These ultralow power applications include a wide array of wireless systems, including transportation, infrastructure, industrial sensing, building automation and asset tracking. These systems generally spend the majority of their operational lives in standby mode (asleep) requiring only a handful of µW. Then they wake-up, a sensor measures parameter(s) such as pressure, temperature or mechanical deflection and this data is then transmitted wirelessly to a remote system manager. The entire measurement, processing and transmission time is usually only a few milliseconds, but requires tens of mW of power during this brief period. Since the duty cycles of these applications are generally low, the average power that must be harvested can also be relatively low. Although the power source could simply be a battery it will eventually need to be replaced. But if an energy harvesting design can use ambient energy most of the time and a battery is used when that energy source is unavailable, the battery life can be dramatically extended. A wireless network utilizing an energy harvesting technique can link any number of sensors together, for example, in a building to reduce heating, ventilation & air conditioning (HVAC) and lighting costs by turning off power to non-essential areas when the building has no occupants.
Energy Harvesting Case Study
Consider if you will an energy harvesting-based HVAC monitoring system such as forced air conduits in an industrial complex, which need to constantly monitor the airflow rate, temperature and pressure of the system. Each wireless sensor node (WSN) can have temperature, pressure and flow sensors built into them. Measurements must be taken and reported every five seconds. As a HVAC system is quite long and is usually buried deep in the infrastructure of the building, running power and information lines is very expensive and subject to constant maintenance, potentially requiring expensive repairs. Replacing batteries periodically incurs significant expense due to the labor-intensive exercise of getting to each of them.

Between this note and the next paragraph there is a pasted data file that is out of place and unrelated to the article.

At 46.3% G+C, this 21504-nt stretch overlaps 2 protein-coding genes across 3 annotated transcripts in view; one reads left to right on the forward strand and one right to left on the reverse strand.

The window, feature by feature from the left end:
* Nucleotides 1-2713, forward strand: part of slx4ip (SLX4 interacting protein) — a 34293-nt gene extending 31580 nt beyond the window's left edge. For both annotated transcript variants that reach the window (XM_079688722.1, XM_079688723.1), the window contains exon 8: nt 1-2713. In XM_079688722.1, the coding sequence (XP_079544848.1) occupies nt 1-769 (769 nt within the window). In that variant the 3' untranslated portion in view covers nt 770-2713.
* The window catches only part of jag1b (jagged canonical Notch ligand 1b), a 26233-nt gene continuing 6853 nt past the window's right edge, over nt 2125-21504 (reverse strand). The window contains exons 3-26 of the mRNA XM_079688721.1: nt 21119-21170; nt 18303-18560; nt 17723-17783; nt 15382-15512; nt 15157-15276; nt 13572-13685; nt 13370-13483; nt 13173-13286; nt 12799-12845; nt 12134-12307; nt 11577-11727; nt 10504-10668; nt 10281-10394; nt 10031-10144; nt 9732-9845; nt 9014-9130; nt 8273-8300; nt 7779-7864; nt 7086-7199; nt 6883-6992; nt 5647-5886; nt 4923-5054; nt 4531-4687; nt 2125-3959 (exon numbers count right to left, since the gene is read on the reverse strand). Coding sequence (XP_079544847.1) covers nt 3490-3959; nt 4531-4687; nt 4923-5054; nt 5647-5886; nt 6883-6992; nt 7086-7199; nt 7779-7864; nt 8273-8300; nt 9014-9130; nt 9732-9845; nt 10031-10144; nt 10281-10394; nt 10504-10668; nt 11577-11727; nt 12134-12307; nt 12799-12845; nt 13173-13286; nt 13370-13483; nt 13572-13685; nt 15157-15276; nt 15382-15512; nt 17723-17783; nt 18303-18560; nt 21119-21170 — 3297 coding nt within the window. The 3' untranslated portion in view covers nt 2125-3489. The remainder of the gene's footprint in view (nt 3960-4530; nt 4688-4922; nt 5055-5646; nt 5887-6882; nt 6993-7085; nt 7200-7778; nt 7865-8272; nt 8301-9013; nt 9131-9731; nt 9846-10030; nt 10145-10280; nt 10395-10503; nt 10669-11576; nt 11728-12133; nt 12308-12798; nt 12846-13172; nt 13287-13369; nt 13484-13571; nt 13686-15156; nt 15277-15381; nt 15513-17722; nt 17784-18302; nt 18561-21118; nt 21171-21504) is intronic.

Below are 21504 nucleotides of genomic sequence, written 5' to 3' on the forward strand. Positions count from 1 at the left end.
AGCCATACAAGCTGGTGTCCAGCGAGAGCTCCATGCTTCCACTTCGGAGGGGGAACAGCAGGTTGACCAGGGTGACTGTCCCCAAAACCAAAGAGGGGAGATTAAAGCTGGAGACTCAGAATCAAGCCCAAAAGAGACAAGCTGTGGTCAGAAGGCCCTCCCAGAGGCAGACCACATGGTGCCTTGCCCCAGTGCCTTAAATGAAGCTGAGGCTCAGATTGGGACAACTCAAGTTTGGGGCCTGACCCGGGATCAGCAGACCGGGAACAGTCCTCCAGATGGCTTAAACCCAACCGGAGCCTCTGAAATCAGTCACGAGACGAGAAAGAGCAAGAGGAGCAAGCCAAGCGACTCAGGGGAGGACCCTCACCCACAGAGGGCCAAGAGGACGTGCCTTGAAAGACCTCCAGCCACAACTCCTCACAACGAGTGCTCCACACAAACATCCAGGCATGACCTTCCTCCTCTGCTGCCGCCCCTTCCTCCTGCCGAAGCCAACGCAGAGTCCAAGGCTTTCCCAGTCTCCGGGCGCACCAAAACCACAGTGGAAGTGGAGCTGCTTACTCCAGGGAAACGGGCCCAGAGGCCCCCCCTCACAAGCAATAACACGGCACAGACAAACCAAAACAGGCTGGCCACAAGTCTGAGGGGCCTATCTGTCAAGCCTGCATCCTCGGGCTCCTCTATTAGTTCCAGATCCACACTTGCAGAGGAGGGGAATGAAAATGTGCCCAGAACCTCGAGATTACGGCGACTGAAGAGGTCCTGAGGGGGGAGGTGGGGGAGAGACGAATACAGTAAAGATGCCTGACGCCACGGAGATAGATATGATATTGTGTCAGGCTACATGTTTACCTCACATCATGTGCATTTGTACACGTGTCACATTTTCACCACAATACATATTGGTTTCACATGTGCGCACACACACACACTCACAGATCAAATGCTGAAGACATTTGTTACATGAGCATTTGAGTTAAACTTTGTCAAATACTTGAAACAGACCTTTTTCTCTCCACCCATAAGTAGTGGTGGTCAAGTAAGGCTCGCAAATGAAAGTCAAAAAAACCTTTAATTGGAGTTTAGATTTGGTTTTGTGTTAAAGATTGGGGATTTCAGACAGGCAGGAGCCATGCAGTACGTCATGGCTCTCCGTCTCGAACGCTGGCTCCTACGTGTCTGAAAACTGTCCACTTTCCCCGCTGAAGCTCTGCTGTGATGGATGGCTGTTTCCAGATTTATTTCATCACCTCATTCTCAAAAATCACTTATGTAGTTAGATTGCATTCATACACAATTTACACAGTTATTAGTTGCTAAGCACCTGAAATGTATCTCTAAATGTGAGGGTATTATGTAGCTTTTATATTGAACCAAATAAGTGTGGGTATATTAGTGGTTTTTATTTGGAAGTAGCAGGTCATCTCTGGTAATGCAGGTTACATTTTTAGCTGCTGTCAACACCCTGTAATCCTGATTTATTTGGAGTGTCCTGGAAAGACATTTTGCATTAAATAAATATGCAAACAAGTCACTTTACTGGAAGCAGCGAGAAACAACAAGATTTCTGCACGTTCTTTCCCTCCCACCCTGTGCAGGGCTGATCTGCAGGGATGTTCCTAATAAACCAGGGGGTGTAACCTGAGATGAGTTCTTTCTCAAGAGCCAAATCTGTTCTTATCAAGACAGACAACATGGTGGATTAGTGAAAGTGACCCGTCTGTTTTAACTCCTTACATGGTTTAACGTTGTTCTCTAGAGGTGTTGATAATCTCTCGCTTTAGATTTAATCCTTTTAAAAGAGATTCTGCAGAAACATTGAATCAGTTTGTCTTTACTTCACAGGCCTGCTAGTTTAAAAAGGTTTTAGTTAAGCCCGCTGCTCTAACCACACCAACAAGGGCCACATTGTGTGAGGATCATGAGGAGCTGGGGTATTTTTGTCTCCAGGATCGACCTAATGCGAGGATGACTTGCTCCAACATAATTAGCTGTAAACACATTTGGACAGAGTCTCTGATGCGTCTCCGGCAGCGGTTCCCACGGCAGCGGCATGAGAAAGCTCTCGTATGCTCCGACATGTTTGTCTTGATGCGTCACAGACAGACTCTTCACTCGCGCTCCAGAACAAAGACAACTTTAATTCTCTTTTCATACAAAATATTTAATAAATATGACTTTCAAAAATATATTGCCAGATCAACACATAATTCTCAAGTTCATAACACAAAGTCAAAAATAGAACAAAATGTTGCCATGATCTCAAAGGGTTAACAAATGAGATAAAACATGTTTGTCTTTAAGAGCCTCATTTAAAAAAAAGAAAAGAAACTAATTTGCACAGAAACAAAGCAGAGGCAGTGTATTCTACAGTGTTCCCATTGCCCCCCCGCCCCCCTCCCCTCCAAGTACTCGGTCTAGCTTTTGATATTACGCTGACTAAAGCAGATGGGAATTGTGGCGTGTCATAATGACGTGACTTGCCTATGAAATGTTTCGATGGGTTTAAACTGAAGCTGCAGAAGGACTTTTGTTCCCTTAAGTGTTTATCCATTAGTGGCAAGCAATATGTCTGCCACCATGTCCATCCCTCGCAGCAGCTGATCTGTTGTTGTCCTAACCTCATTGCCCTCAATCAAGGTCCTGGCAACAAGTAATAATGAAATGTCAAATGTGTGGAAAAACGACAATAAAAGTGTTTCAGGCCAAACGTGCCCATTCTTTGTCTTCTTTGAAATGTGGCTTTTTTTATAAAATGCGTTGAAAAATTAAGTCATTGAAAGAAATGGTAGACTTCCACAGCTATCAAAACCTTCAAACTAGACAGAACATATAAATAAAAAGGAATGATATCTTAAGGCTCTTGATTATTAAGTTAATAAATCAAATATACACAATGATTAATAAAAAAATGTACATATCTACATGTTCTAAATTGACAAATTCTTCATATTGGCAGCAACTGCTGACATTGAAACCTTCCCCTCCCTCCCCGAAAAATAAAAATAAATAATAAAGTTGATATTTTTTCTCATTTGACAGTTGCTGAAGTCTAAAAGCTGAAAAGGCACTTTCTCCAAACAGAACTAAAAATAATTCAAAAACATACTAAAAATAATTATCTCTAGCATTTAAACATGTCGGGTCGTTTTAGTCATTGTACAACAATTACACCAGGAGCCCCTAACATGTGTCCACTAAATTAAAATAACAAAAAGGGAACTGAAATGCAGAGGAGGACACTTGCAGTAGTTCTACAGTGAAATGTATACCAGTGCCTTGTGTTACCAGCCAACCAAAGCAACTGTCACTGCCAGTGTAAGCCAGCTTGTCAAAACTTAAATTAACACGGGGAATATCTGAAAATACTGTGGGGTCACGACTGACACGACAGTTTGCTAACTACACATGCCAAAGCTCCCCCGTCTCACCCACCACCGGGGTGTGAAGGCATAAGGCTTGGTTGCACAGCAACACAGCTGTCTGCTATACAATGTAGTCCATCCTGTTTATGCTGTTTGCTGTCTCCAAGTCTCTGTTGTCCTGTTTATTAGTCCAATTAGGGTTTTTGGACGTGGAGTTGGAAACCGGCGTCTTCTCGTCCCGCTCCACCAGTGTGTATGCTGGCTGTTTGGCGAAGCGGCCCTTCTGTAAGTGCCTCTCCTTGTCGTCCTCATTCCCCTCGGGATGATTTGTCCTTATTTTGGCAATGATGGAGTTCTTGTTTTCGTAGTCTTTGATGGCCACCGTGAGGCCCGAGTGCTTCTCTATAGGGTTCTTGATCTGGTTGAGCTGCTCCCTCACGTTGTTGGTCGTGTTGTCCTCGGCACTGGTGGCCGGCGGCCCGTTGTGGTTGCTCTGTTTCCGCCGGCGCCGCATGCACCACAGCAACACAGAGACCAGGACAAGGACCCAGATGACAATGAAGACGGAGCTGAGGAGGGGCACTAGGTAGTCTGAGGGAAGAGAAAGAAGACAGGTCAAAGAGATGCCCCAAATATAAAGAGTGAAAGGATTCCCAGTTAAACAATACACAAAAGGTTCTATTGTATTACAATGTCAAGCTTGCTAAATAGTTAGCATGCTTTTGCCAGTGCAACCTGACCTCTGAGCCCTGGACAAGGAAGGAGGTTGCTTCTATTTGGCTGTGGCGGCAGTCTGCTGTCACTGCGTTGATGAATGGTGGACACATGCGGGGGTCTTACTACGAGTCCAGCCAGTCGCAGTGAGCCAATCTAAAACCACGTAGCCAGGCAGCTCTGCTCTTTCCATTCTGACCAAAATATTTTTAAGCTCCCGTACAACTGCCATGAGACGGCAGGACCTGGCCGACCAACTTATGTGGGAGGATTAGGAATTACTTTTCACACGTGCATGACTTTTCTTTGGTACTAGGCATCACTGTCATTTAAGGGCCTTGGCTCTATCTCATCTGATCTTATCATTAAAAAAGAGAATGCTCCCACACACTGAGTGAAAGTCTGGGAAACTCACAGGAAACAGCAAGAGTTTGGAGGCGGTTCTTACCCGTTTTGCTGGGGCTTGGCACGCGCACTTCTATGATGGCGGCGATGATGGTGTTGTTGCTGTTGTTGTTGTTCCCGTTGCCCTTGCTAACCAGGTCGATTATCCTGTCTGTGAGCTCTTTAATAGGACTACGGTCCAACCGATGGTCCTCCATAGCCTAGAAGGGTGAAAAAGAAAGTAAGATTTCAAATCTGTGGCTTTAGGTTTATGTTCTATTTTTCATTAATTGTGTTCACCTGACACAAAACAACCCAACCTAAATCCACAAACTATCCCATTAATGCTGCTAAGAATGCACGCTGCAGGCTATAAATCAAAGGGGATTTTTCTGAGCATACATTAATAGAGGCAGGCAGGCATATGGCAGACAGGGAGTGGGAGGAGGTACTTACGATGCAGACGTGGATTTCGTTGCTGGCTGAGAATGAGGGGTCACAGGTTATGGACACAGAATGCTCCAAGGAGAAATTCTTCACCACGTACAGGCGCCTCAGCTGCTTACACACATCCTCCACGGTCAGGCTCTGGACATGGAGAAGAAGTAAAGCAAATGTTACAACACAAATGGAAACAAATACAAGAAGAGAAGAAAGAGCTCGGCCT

One of the most popular and readily available ambient energy sources is vibration. A small piezoelectric transducer can easily converter vibration energy found on the HVAC compressor to low current AC electrical signal (see Figure 1). This harvesting power source would need to be rectified and stepped-down to provide a usable low voltage to power a WSN. A battery could be used as a backup power source if the energy source is temporarily unavailable. However since the battery power is used only part time—the overall battery life is extended dramatically. Therefore, an energy harvesting IC that offers very high efficiency, ultralow quiescent current, and a seamless transition from the energy-harvesting source to the battery would be an ideal solution.
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Figure 1: Power Delivered vs Piezo Frequency
Battery Life Extender IC